What comes around goes around…and comes back around again

Aaronknits's picture

A week or two ago I saw a young woman sporting a beehive hairdo. This woman was maybe in her mid 20’s and it wasn’t any disheveled Winehouse-esque look either. She was quite well dressed and her beehive was well done and perfectly in place. It sparked a brief discussion amongst the person I was with about fashion trends that have come and gone over the decades and some that have come back again. Acid wash jeans, leg warmers, the peasant skirt, and of course bell bottoms all came to mind.

Then on Friday I was given a book of men’s sweater patterns that was published in 1940.

The photographs in this collection of vintage classics are hysterical, as are the names of the sweater patterns. But the more I looked at the actual sweaters, the more I realized that there was nothing about the garments themselves, other than maybe the fitting, that has really ever gone out of style for men. I guess they've never really left and that’s why they call them classics.

The sweaters range from V neck and crew neck pullovers, vests, cardigans, and even a turtle neck. Most are done in a simple stockinette with ribbing at the bottom and on the cuffs, and some patterns have simple textures like basic cables or all over ribbing. But the one thing I couldn’t figure out was why the bottom band of so many of the sweaters is folded up. It looks funny.

The book was put out by Chadwick’s Red Heart Wools. Yes, Red Heart, the company name that for much of anyone’s recent memory has been synonymous with awful acrylic. They are trying to remake their image though, with the help of Debbie Stoller of Stitch N Bitch fame and a new line of natural fiber yarns. The patterns all seem pretty well written and easy to follow with measurements to block the sweater pieces to.

If you’re interested in getting a copy of this classic collection of classics, you can probably find one for sale on eBay, Etsy, or Amazon. I’m pretty sure you won’t pay the cover price though!

Comments

bobinthebul's picture

To quote the inimitable

To quote the inimitable Shirley Q. Liquor,

"To each their own, as it says in the Bible. Or did read that in the Enquirer?"

scottly's picture

I love the models and the

I love the models and the poses especially "North and South" the boat neck vest with opera glasses. Were men just narrower in then - I've neve seen such narrow shouldered men. I've been picking up vintage patten books as well and have found some really interesting stuff.

Joe-in Wyoming's picture

I think I may have some of

I think I may have some of those patterns in my collection of oldies. [I may even have that particular book.] Except for sizing issues, most of them are fairly classic looks that are useful today.

I remember Red Heart when it was always good quality wool yarn and fairly decent acrylic - when acrylic was first developed. Then the company was gobbled up by a megacorporation that only wanted to cash in on the reputation. [Some things never change.] Several buyouts later, they are now trying to reclaim former glory. I hope they do so.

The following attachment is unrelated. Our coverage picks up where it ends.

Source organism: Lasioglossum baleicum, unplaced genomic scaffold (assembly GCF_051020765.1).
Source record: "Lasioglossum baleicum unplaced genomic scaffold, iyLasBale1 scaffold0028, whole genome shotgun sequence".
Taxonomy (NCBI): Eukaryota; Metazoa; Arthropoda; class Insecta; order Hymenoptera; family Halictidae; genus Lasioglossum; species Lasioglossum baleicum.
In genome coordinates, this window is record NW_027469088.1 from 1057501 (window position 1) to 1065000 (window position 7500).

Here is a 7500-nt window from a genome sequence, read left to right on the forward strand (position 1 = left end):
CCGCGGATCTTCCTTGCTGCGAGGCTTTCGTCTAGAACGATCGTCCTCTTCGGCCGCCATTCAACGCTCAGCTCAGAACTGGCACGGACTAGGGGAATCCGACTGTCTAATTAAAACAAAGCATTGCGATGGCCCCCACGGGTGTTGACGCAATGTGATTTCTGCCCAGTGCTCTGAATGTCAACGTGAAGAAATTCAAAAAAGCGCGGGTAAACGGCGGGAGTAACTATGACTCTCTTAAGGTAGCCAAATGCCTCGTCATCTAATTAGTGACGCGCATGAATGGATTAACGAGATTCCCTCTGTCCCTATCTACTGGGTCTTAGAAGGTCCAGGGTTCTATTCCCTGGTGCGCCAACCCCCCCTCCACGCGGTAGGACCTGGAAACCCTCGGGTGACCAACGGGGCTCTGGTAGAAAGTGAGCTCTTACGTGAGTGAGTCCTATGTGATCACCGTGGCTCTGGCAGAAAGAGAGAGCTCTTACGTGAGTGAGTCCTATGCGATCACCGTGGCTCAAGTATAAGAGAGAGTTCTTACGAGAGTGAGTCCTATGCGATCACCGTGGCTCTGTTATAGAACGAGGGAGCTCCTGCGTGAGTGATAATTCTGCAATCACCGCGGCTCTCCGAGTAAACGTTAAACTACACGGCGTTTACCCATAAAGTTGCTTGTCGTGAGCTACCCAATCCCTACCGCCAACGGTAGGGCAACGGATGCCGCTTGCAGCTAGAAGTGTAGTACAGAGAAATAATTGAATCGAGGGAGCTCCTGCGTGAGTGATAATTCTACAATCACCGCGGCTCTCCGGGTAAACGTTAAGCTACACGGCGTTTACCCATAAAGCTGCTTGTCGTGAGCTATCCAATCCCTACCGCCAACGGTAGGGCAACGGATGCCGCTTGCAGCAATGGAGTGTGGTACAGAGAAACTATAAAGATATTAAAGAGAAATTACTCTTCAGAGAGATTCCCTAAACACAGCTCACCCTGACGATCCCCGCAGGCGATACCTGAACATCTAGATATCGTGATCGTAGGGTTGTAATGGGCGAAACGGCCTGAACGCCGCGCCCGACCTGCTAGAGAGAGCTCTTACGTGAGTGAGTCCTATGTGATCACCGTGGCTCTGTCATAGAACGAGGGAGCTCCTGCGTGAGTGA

That boat collar [slit at the neck] if memory serves, was used for beginner sweaters and was more common for casual wear and women's designs, showing a French influence. I've never felt drawn to it myself. And the turned up ribbing may have a purpose but I can't think of any mentioned in the patterns themselves.

I find it fun to look at these older pattern collections. Sometimes you get inspiration for new projects...I once adapted a rib pattern for mittens into a pair of socks that have been well received. In fact, I should knit a new pair - those others are wearing out.

If you are actually looking

If you are actually looking for old copies of these patterns you will probably have more luck if you search under Patons. The book was originally published by them. They even did some updated versions of this pattern in their anniversary pattern book.

If you do find one, an are into hats, the best single hat pattern I have ever used is called "The Gaspe". Easy to make and very practical.

I have made several patterns from this book but usually have to adapt them to a larger size.

If you are actually looking

If you are actually looking for old copies of these patterns you will probably have more luck if you search under Patons. The book was originally published by them. They even did some updated versions of this pattern in their anniversary pattern book.

If you do find one, an are into hats, the best single hat pattern I have ever used is called "The Gaspe". Easy to make and very practical.

I have made several patterns from this book but usually have to adapt them to a larger size.

bobinthebul's picture

Well, the neck on that last

Well, the neck on that last one might not be in style any more! It looks kind of like he cut slits in a garbage bag and put it on. :)

Oh, and speaking of beehives:

Tom Hart's picture

Well, bladdersack, flapjack,

Well, bladdersack, flapjack, fatback, flatulary mugwump!

smalltownknitguy's picture

I rather like the neck on

I rather like the neck on that sweater. it is retro chic and others have seen it on a few recent patterns as well.

AKQGuy's picture

Actually i've been perusing

Actually i've been perusing mens sweater patterns for awhile now actively looking for one for me and there have been several newer patterns with that neck. And by newer I mean published/desiggned from 2008-2011. Granted I don't care for it but it seems to have a certain "young grungy" following.